Rep. Markey Raises Concerns About Wasteful Plutonium Program

On the radar: MOX over budget, behind schedule, and inefficient; Nuclear myths; Russian radars; Souring U.S.-Russia relations; Nuclear agreements with Taiwan, South Korea and Vietnam; and Brunei ratifies the CTBT.

January 14, 2013 | Edited by Benjamin Loehrke

MOX concerns - The Department of Energy’s multi-billion dollar program to turn excess weapons-grade plutonium into mixed oxide reactor fuel (MOX) is reported to be running over budget and behind schedule. “I am very concerned about these reports, as they suggest that the MOX program may be both wasting taxpayer dollars and ultimately failing to reduce our stores of surplus weapons-grade plutonium,” writes Rep. Ed Markey (D-MA) in a letter to Secretary of Energy Steven Chu.

--Calculating the potential inefficiency of the MOX program, Rep. Markey notes that MOX could “cost $15 billion more than other alternatives [for disposing of surplus plutonium] and has an uncertain chance of success in order to provide $2 billion in electrical power generation subsidies for select utilities and customers.” Full letter here. (pdf)

Report - “U.S. Nonproliferation Strategy for the Changing Middle East” by David Albright, Mark Dubowitz, Orde Kittrie, Leonard Spector and Michael Yaffe. (pdf)

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Myths - Support for keeping large arsenals of nuclear weapons endures because of several widely held myths about their utility, argues Ward Wilson in The New York Times. Wilson challenges these myths and urges nuclear-armed states to pursue the gradual abolition of nuclear weapons.

--Myths about nuclear weapons: Nukes altered the course of World War II, mass destruction ends wars, deterrence is 100% reliable, nukes kept the peace since 1945, and the nuclear genie can’t be put back in the bottle.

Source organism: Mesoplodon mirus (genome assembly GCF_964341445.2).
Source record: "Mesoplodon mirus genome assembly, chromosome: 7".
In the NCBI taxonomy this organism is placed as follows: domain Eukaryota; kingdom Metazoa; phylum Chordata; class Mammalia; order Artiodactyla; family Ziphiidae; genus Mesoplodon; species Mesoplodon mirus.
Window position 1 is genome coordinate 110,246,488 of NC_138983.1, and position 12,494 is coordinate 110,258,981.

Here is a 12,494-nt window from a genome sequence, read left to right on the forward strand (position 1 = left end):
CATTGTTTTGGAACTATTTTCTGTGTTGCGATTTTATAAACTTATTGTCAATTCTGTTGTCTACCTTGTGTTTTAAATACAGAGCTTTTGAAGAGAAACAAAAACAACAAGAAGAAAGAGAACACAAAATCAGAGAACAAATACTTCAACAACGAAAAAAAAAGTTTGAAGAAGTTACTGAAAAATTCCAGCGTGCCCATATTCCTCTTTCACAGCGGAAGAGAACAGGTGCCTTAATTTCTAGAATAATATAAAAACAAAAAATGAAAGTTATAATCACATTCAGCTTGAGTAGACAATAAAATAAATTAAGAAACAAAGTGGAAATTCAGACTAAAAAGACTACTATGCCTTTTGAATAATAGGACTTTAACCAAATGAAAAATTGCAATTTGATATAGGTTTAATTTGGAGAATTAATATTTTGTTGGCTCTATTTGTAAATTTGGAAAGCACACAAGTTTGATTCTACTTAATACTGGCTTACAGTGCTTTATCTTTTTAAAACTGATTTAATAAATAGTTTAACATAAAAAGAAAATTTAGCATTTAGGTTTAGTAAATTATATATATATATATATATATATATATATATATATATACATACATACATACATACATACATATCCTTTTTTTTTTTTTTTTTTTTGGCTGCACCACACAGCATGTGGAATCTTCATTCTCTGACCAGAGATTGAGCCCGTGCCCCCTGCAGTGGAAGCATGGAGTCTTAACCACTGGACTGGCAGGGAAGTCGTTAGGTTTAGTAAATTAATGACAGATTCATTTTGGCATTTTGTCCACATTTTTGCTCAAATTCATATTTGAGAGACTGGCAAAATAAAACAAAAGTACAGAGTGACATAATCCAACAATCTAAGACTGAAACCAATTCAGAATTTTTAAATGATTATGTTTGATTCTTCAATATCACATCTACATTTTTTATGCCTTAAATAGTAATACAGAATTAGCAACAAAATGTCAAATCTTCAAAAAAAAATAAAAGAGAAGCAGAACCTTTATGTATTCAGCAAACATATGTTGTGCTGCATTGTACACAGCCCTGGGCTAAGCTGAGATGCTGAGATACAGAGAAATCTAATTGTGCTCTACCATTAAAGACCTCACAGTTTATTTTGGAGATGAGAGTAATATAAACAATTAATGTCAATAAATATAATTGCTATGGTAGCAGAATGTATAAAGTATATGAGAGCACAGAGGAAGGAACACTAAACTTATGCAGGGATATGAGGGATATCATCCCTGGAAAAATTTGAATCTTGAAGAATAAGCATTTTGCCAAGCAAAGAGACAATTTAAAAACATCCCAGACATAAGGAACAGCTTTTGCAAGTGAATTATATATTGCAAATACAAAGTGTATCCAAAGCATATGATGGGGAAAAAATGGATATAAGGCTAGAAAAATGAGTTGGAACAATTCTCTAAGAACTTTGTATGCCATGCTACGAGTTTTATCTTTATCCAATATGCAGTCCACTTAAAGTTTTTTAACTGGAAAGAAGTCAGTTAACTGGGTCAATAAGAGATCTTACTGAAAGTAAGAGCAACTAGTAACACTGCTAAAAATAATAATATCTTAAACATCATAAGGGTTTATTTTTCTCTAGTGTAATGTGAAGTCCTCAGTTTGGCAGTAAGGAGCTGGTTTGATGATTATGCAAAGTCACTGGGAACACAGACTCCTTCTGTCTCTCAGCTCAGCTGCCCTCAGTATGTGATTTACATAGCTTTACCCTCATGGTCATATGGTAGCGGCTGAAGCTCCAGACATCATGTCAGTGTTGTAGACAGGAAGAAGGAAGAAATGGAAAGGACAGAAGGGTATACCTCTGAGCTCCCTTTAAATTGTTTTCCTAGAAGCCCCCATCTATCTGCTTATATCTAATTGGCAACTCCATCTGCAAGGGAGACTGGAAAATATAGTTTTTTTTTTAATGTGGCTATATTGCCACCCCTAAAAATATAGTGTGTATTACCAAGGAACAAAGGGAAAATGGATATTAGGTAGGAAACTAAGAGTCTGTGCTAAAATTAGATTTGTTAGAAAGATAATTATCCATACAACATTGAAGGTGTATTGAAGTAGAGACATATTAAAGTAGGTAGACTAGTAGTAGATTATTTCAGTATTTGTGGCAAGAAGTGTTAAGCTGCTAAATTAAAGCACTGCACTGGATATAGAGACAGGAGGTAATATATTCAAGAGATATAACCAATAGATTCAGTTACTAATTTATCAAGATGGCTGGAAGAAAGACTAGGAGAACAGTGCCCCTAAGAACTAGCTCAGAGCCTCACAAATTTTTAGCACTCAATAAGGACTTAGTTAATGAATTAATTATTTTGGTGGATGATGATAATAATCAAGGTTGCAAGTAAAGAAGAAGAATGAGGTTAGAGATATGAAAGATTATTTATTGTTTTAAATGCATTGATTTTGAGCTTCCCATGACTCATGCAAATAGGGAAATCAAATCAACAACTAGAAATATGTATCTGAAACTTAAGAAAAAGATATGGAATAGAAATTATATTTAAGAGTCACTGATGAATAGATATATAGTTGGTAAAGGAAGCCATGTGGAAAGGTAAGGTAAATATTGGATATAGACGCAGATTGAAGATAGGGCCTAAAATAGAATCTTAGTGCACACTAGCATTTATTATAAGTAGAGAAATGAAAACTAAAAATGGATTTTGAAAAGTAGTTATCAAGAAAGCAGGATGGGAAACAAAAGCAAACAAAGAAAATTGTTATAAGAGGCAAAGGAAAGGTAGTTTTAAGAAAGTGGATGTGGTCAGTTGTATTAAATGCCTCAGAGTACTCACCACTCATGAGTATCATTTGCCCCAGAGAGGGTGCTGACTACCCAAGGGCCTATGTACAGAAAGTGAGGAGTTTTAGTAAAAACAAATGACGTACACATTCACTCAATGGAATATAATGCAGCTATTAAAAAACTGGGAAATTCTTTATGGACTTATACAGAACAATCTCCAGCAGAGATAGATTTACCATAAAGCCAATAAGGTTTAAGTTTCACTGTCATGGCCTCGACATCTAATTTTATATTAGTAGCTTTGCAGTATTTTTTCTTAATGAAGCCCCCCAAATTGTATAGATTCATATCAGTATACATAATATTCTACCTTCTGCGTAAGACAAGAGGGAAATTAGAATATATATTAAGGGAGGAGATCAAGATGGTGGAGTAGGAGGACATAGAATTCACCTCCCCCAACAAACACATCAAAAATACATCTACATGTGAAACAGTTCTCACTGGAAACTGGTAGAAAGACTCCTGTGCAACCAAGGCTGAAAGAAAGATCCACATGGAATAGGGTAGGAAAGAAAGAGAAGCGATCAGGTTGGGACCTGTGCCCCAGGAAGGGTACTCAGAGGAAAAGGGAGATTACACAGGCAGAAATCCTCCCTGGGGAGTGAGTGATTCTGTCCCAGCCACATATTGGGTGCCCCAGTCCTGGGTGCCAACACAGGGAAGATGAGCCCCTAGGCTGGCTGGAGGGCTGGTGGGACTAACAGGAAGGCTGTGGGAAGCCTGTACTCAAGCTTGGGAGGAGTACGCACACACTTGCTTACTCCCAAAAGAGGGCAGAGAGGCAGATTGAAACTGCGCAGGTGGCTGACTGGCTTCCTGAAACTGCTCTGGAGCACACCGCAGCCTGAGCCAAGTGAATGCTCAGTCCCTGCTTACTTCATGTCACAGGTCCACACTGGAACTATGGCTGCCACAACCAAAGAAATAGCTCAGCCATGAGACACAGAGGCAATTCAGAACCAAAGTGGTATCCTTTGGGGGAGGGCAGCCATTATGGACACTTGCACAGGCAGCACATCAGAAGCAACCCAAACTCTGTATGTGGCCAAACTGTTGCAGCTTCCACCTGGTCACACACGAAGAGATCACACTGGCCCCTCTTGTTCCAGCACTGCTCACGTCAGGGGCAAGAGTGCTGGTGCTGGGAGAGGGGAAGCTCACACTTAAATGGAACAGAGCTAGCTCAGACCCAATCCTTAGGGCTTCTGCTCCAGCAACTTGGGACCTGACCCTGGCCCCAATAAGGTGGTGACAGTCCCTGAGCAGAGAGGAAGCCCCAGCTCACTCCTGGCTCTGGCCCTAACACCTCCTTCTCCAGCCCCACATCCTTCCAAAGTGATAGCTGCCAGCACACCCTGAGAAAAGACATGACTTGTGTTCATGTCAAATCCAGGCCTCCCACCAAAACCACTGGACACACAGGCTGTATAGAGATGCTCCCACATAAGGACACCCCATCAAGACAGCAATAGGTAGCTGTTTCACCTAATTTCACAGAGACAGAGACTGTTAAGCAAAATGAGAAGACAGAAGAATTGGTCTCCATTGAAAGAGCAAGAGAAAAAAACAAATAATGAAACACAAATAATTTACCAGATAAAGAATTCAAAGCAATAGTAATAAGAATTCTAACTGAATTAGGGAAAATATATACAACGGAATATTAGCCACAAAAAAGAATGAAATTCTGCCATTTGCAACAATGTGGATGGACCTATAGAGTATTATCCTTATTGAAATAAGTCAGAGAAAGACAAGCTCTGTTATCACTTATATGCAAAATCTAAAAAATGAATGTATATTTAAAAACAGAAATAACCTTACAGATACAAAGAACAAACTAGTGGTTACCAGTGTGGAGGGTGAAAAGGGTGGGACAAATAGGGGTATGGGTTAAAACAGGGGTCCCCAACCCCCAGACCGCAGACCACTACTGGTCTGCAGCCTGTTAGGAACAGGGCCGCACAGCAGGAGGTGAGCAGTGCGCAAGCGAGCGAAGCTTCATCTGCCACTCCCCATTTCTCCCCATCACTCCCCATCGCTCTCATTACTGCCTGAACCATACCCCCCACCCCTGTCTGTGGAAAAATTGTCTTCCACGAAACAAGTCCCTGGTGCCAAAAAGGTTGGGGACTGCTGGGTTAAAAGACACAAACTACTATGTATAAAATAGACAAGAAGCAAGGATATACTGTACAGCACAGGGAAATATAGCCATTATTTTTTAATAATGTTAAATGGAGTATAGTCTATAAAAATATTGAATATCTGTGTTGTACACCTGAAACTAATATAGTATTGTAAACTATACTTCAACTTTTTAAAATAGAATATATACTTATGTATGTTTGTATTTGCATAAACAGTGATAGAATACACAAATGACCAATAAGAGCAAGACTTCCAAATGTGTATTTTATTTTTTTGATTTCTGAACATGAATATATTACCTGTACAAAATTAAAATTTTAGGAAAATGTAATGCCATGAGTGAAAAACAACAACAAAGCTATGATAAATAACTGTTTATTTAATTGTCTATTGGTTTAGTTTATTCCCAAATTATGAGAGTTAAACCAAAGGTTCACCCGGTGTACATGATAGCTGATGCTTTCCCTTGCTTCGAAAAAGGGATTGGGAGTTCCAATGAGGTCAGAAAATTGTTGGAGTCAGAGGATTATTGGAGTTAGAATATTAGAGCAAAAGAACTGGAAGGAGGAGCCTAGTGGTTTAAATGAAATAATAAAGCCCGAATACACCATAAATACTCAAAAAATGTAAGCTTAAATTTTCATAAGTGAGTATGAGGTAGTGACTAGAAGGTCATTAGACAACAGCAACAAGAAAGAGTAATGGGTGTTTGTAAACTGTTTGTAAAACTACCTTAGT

Book review - “On the uselessness of nuclear weapons.” A review of War Wilson’s 5 Myths About Nuclear Weapons by Ashutosh Jogalekar in Scientific American.

ICBM upkeep - The Air Force began a study of its options for modernizing or replacing its fleet of Minuteman III ICBMs. “The options include no upgrades, incremental fixes, new missiles stored in silos, and new mobile or tunnel-based systems,” reports Bob Brewin at Nextgov.

Radar specs - Pavel Podvig has a list of the assets in Russia’s early warning radar network, complete with data on locations, range, and altitudes. At Russian Forces.

Tweet - @NTI_GSN: N. Korea May Detonate Atomic Device This Week, Report Claims

Event - “Arms Control 2.0 in Obama 2.0” James Acton, Steve Pifer and Elbridge Colby discuss the future of arms control in President Obama’s second term. Wed. Jan. 23rd from noon-1:30 at the Carnegie Endowment. Details and RSVP here.

From Moscow, no love - The souring of U.S.-Russian relations could complicate foreign policy for President Obama’s second term. Russian cooperation is key to solving issues including Syria, Iran, North Korea, and Afghanistan. However, Russian President Vladimir Putin remains cold to the prospect of cooperative efforts in those areas. Anne Gearan at The Washington Post has the story.

Delayed talks - “Russia voiced alarm on Friday at delays in agreeing new nuclear talks between world powers and Iran and the U.N. atomic watchdog chief said he was not optimistic ahead of his inspectors' separate visit to Tehran next week,” reports Steve Gutterman and Fredrik Dahl at Reuters.

123 agreements - This year, the U.S. could renew two civilian nuclear cooperation agreements with Taiwan and South Korea and possibly ink a deal with Vietnam.

--Taiwan has signaled a willingness adopt strict nonproliferation terms in its agreement - forswearing acquisition of uranium enrichment or plutonium reprocessing capabilities. Vietnam has been reluctant to observe such nonproliferation standards, and South Korea might be looking to preserve a right for an experimental reprocessing technique called “pyroprocessing.” Elaine Grossman at Global Security Newswire previews the negotiations.

Test Ban - Brunei last week ratified the Comprehensive Nuclear Test Ban Treaty. The Southeast Asian nation becomes the 158th country to ratify the treaty. Global Security Newswire has the story.